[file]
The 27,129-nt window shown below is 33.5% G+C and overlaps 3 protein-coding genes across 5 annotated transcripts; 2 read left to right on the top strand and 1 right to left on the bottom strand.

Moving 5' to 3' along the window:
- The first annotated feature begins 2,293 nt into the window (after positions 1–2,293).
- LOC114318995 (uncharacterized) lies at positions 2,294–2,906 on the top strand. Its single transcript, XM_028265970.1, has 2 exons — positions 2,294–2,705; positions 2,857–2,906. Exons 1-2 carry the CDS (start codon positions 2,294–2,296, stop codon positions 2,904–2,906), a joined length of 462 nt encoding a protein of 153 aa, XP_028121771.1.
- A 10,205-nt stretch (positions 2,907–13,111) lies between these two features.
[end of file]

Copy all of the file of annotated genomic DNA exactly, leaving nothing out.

The 27,129-nt window shown below is 33.5% G+C and overlaps 3 protein-coding genes across 5 annotated transcripts; 2 read left to right on the top strand and 1 right to left on the bottom strand.

Moving 5' to 3' along the window:
- The first annotated feature begins 2,293 nt into the window (after positions 1–2,293).
- LOC114318995 (uncharacterized) lies at positions 2,294–2,906 on the top strand. Its single transcript, XM_028265970.1, has 2 exons — positions 2,294–2,705; positions 2,857–2,906. Exons 1-2 carry the CDS (start codon positions 2,294–2,296, stop codon positions 2,904–2,906), a joined length of 462 nt encoding a protein of 153 aa, XP_028121771.1.
- A 10,205-nt stretch (positions 2,907–13,111) lies between these two features.